Researchers have determined that obesity involves excessive body weight (including fat and muscle) for a given height and not just excess body fat as was formerly believed.
The study was coordinated by Francisco B. Ortega, a Ramón y Cajal researcher at the Faculty of Physical Activity and Sports Sciences at UGR and published in the prestigious American journal Mayo Clinic Proceeding.
The researchers analyzed data of more than 60,000 people who were examined over an average of 15 years. The goal was to study how factors such as obesity can predict the risk of dying from cardiovascular disease.
An international study led by the University of Granada has "redefined" the conception that modern science has of obesity. It has determined that the disease involves a combination of excess body weight comprising fat and muscle for a given height and not just excess body fat alone.
The study, pioneering on a global scale, was coordinated by Francisco B. Ortega, a Ramón y Cajal researcher at the Faculty of Physical Activity and Sports Sciences at UGR and co-director of the PROFITH research team (http://profith.ugr.es). The team worked in collaboration with respected American researchers epidemiologist Steven N. Blair and cardiologist Charles J. Lavie. Their research has been published in the prestigious Mayo Clinic Proceedings.
The researchers worked with data from the Aerobics Center Longitudinal Study (ACLS) carried out by the Cooper Institute in Texas, USA. The study, which began in the 1970s, tracked more than 60,000 participants over an average of 15 years. The objective was to study how factors like obesity can predict the risk of dying from cardiovascular disease.
Unlike most longitudinal studies of this kind, the researchers in the present study measured not only the weight and height but also the amount of fat and muscle of the participants. The weight and height measurements allowed them to calculate the body mass index (BMI=weight (kg) divided by height (m)2). To measure fat and muscle, they used skin fold measurements and, in a subsample of more than 30,000 participants, they used hydrostatic weight testing which is considered a gold-standard in the measurement of body fat.
A concept from 1832
The concept of BMI was first proposed in 1832 by Adolphe Quetelet and is used internationally to define when a person is overweight (BMI≥25kg/m2) or obese (BMI≥30kg/m2). It has now been used in more than 100,000 published scientific articles, making it the most widely used anthropometric index in the world.
"Nevertheless, BMI is subject to a great deal of heavy criticism due to its inability to discriminate whether a high body weight is due to the person having an excess of fat, muscle or both. Many authors propose using a percentage of fat rather than the BMI, especially when studying with regard to cardiovascular disease," explains UGR researcher Francisco B. Ortega.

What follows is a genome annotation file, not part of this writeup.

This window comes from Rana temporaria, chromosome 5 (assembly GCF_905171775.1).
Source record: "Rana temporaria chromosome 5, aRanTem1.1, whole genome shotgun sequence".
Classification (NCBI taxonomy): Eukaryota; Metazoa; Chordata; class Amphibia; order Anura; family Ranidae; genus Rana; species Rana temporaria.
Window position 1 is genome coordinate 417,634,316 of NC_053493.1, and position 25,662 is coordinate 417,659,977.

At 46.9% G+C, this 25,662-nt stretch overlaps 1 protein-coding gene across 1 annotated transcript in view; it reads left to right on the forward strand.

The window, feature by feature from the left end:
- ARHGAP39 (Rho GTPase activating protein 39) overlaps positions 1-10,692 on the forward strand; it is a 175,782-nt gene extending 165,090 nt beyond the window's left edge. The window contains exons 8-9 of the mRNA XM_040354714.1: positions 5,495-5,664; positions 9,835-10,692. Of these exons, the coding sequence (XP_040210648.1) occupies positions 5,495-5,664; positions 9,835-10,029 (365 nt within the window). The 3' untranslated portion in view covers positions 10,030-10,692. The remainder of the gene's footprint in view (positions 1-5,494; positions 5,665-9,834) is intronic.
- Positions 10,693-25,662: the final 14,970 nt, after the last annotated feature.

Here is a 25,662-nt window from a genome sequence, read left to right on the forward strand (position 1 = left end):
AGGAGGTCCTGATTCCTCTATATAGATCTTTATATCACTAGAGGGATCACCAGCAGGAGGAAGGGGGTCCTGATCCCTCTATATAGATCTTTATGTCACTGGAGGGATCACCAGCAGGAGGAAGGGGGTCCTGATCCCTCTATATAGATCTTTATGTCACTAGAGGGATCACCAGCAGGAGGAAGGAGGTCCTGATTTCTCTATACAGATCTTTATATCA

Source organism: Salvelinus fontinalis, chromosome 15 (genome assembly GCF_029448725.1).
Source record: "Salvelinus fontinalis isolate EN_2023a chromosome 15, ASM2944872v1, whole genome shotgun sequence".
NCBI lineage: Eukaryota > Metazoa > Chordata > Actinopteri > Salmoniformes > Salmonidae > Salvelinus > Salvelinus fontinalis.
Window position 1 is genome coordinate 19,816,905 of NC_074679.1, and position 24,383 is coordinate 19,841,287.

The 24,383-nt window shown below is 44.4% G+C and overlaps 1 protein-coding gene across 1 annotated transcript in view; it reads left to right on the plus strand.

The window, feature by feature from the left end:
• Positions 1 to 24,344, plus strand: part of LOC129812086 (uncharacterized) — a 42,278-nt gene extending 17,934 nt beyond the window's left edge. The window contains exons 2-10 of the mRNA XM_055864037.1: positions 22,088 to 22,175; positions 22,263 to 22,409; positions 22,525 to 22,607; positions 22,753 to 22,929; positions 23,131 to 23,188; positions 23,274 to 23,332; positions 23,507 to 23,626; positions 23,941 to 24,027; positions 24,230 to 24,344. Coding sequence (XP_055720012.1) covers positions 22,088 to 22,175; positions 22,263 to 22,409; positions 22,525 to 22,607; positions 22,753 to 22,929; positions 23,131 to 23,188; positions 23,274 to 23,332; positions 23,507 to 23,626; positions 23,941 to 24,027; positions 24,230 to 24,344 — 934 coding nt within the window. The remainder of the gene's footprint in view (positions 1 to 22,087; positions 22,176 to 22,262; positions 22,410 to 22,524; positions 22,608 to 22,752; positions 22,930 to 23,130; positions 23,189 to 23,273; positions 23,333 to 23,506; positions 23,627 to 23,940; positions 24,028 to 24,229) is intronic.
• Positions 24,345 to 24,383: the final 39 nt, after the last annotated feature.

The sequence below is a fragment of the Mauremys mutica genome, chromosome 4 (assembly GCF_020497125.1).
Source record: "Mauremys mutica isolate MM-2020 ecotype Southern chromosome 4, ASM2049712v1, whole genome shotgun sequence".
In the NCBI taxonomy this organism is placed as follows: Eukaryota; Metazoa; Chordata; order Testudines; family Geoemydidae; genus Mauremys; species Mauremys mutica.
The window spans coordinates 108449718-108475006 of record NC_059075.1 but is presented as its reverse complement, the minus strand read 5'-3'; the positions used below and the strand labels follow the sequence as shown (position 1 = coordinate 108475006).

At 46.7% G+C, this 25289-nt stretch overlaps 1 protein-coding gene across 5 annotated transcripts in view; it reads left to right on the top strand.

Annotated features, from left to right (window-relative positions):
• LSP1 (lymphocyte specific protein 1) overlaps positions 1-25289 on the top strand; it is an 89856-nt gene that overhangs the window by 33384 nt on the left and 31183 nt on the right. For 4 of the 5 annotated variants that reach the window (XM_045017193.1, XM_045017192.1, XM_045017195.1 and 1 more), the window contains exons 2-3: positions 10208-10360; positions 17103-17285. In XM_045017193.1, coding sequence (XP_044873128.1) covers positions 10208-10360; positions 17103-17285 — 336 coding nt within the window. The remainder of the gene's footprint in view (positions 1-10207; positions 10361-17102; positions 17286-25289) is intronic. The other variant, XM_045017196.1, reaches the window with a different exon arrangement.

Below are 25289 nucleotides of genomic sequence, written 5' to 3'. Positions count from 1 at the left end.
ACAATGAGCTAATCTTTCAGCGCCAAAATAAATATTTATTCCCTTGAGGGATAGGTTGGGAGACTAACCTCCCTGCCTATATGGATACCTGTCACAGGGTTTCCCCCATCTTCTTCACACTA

In the study carried out at UGR, the authors considered whether an accurate measurement of body fat was a more powerful predictor of death from cardiovascular disease than the cheap, fast and simple BMI measurement. To the surprise of many, the result was just the opposite: BMI was significantly better than fat percentage in predicting future death from cardiovascular disease.
The best predictor of mortality
Furthermore, even when the analysis was restricted to half of the sample (30,000 people), measuring body fat through hydrostatic weight testing, which is an extremely complex and expensive method, BMI was still the best predictor of mortality from cardiovascular causes.
How is it possible that BMI, which measures both fat and muscle relative to height, can predict cardiovascular disease better than accurate indicators of the amount of fat that a person has?
"We considered that a possible hypothesis could be that not only are large amounts of fat associated with greater risk, but also great amounts of muscle or other weight unrelated to fat," says Ortega.
Scientists at UGR tested the hypothesis with data from the study and it was confirmed. This would explain that BMI, which is the sum of fat and muscle relative to height, is a better predictor, at an epidemiological level, of future cardiovascular disease than indicators of the amount of fat alone. In the study, the authors offer different physiological elements that can help to explain the results.
The study offers significant new results which are nearly contradictory to existing beliefs. It also roundly supports the use of BMI in large epidemiological studies and contributes to a better understanding of obesity and its relationship to cardiovascular disease.